It is important to address the Prayer Breakfast events, about which the preceding quote by Jesus should be enough to understand what his verdict would have been: that they are mere acts of hypocrisy. Jesus taught his followers to always pray in private, away from the public. Throughout the series, we see public prayer being used to manipulate people into submission to an agenda that seeks to consolidate power and influence. It is impossible to ascertain when a public prayer is sincere, and when it is mere passive-aggressive manipulation, a thinly-veiled wink between two parties that aspire to influence the public discourse, or an instance of propaganda whereby an authoritarian program is attributed to a higher power and claims a mantle of sanctity and benediction that it does not deserve.
Public prayer, in the documentary, is revealed as the masquerade that it is. There are many other instances where the utility of public prayer for Christian theocrats has been made plain. One example is this hysterical prayer by a paranoid Pennsylvania legislator who asked for forgiveness for America–as if countries, like individuals, had a conscience–before swearing in the first Muslim woman to the legislature, and claimed that the US was founded on Christian principles and that the founding fathers were theocrats during her “prayer”.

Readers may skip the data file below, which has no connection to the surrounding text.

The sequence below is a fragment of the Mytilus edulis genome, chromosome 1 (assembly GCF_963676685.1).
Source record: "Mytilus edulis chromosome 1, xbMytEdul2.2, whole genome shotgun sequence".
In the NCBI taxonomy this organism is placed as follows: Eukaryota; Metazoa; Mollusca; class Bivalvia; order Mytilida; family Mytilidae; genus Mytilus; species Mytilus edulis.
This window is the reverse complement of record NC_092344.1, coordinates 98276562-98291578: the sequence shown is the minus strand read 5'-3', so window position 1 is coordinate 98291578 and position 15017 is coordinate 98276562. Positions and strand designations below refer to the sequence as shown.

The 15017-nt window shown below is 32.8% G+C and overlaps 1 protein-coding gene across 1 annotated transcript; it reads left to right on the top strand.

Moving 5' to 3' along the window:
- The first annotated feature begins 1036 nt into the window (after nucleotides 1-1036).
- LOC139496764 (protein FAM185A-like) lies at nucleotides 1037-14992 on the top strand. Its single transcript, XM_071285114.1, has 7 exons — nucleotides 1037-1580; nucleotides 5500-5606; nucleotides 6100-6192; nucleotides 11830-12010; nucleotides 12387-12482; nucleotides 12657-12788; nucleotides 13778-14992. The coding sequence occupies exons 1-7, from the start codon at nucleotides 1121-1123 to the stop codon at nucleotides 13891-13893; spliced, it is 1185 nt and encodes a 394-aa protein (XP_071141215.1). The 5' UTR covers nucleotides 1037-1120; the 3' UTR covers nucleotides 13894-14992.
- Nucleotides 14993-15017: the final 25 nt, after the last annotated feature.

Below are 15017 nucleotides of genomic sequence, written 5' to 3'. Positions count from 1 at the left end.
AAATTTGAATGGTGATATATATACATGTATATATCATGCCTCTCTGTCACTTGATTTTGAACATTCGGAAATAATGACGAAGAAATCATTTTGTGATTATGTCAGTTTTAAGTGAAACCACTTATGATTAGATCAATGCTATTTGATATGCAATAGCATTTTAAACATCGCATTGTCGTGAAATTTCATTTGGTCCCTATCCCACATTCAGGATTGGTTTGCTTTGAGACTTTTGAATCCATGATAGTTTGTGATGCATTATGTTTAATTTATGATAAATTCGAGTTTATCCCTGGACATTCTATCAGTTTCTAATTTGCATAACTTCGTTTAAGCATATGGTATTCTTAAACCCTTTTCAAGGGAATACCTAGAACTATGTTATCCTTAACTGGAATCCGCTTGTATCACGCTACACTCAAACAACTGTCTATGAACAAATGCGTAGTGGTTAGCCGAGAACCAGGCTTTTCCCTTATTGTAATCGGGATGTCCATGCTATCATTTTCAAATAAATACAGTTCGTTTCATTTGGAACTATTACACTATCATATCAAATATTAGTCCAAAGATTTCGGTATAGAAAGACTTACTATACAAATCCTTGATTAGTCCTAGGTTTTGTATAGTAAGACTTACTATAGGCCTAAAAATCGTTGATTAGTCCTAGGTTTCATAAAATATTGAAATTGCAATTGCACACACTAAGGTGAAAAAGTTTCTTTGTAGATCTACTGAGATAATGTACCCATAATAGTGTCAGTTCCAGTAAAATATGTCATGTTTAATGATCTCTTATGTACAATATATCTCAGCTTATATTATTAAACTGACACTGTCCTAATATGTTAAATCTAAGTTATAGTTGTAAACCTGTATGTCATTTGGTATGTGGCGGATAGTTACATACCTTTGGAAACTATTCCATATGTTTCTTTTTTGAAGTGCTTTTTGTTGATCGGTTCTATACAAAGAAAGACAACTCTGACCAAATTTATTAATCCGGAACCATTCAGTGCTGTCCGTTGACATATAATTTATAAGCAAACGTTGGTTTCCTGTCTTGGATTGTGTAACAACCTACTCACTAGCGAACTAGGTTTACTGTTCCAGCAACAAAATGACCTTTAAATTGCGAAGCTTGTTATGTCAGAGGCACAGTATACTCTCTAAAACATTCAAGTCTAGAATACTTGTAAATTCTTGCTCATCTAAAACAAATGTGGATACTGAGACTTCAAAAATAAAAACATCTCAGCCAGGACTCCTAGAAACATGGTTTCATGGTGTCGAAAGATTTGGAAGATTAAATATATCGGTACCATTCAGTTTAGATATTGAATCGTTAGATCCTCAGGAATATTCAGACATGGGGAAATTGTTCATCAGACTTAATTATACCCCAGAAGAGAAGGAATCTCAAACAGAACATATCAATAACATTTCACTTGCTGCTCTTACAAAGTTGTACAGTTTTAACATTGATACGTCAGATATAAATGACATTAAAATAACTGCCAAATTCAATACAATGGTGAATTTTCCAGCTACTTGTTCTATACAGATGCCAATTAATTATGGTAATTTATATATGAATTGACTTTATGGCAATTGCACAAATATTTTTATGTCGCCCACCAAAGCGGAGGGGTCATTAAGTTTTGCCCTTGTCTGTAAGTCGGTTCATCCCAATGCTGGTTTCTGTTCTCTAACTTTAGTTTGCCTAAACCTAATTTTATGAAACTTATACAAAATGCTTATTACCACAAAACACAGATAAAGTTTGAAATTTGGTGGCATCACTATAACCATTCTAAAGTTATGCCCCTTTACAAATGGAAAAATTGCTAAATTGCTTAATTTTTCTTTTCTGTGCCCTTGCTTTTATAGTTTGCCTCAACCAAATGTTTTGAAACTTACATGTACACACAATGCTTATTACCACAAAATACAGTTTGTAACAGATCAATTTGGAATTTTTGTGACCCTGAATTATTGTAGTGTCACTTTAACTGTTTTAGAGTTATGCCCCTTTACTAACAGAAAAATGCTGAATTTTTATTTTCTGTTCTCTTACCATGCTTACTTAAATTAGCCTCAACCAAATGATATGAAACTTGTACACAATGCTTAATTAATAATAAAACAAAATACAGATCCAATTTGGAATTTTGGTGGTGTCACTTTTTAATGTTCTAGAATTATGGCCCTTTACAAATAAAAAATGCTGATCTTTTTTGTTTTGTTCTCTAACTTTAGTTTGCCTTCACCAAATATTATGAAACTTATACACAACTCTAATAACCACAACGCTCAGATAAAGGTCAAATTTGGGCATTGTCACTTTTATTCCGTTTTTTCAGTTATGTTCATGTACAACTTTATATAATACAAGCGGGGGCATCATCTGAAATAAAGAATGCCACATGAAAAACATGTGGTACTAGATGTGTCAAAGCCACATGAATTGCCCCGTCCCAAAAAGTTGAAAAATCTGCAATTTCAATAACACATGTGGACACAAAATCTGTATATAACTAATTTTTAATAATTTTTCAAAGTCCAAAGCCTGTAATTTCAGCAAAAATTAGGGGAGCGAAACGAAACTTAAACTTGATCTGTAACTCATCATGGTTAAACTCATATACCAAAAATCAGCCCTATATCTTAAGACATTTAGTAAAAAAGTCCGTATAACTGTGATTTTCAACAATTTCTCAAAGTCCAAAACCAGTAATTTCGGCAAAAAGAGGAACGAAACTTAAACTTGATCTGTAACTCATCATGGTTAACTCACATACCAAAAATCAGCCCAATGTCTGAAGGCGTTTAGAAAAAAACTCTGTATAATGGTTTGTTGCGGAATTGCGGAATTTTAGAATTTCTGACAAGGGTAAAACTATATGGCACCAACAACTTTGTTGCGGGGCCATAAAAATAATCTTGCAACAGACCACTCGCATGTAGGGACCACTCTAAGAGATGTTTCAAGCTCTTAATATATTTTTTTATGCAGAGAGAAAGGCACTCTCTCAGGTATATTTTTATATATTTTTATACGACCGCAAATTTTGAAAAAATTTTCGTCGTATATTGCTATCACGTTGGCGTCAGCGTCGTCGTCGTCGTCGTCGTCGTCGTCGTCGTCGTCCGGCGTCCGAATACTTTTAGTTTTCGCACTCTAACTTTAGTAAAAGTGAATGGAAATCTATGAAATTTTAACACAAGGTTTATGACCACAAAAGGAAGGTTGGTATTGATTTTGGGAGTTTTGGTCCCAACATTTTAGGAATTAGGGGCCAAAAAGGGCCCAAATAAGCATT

All of these things need to be named and called out in the public sphere by people of conscience if we wish to avoid degenerating into a theocracy in America and in the other countries where The Family has spread its tentacles.
Just as importantly, this documentary shows us that transparency and authenticity are in short supply in the circles of power. We can not reasonably expect people who employ devices like public prayer, to also have the maturity and moral development needed to fully own the content of their own character and the details of their agenda publicly and freely, rather than passive-aggressively attributing the fruits of their moral fiber to a Supreme Being. What we have seen is that these leaders later attempt to seem naive and innocent–even claim to be holy, if imperfect, instruments of God–when those fruits prove to be bitter, as in the case of the “Kill the Gays” bill. For these politicians, honesty and moral maturity would go against their political career. Transparency and authenticity are marginal virtues, and must be enforced from the margins of power.